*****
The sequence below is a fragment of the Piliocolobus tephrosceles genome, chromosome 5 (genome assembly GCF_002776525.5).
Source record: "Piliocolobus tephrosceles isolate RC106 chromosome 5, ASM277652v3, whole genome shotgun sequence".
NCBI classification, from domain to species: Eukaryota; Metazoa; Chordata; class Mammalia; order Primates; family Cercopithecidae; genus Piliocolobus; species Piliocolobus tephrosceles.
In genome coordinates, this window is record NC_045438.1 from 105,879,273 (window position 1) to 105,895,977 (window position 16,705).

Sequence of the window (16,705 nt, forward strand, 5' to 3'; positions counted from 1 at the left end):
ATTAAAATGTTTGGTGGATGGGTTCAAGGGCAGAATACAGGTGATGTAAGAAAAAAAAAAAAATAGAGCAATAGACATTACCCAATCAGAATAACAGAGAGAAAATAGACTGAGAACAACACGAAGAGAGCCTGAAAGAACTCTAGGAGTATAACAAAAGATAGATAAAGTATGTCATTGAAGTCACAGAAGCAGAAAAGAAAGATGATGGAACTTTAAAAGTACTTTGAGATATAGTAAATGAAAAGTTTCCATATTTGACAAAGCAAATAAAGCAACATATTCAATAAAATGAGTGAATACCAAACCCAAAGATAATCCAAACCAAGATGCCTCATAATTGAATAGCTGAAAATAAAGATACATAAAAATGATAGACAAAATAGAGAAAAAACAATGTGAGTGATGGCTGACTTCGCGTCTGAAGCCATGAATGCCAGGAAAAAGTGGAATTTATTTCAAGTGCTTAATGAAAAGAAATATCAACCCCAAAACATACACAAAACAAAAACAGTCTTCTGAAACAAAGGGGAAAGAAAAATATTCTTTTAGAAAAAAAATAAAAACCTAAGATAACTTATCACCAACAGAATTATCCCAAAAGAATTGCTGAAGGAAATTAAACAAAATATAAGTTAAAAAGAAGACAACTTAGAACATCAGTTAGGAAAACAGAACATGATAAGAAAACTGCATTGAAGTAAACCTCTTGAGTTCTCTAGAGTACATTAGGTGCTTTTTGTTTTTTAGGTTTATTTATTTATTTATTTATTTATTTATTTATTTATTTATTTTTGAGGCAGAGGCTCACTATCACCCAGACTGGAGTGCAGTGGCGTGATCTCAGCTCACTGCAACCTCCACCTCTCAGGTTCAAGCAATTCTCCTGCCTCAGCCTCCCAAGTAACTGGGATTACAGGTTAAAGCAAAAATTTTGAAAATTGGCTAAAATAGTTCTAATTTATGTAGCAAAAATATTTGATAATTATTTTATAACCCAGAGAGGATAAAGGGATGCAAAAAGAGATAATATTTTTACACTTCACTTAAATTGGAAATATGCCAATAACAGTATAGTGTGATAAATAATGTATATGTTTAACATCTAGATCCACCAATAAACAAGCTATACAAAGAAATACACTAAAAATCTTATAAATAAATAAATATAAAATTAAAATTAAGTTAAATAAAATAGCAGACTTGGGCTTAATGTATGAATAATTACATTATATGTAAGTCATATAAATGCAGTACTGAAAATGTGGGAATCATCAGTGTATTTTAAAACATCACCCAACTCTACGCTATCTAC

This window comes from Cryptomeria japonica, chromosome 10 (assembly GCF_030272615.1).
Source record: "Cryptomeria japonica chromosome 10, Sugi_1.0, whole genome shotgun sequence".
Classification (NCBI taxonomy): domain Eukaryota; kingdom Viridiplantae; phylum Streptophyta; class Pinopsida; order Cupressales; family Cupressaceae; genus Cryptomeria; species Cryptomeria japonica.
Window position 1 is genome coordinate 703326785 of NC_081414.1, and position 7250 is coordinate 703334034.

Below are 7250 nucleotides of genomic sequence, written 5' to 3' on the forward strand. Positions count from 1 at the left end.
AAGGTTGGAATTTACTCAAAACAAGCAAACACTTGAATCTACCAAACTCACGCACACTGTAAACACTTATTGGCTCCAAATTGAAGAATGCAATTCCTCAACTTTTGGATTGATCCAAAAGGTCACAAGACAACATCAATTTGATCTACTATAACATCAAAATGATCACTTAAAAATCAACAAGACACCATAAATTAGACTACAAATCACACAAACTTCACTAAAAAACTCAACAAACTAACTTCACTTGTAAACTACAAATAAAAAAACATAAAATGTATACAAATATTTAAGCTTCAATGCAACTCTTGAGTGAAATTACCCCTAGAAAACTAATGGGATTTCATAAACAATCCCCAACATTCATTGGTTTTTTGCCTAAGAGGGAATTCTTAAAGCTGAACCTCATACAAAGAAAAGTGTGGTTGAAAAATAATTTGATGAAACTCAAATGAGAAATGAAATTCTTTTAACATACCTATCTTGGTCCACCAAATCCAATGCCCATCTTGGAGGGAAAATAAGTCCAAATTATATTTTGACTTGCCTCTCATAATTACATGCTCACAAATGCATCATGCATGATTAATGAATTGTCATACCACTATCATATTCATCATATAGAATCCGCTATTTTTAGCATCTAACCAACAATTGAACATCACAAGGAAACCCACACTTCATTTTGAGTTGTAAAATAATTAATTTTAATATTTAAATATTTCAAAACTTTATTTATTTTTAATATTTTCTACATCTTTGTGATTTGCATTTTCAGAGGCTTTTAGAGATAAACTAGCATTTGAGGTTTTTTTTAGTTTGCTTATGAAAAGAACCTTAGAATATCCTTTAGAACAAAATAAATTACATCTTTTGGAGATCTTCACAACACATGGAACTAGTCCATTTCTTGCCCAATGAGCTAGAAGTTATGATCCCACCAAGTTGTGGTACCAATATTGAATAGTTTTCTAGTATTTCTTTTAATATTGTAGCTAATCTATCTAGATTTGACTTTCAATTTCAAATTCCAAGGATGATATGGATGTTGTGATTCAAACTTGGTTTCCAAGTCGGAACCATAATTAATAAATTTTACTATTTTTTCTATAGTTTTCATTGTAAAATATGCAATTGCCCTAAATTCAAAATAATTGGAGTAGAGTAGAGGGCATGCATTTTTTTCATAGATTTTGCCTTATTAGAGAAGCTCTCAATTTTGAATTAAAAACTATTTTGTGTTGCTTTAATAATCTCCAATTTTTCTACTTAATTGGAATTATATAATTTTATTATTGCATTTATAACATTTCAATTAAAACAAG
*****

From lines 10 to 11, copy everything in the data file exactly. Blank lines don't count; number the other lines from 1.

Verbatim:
Window position 1 is genome coordinate 703326785 of NC_081414.1, and position 7250 is coordinate 703334034.

Below are 7250 nucleotides of genomic sequence, written 5' to 3' on the forward strand. Positions count from 1 at the left end.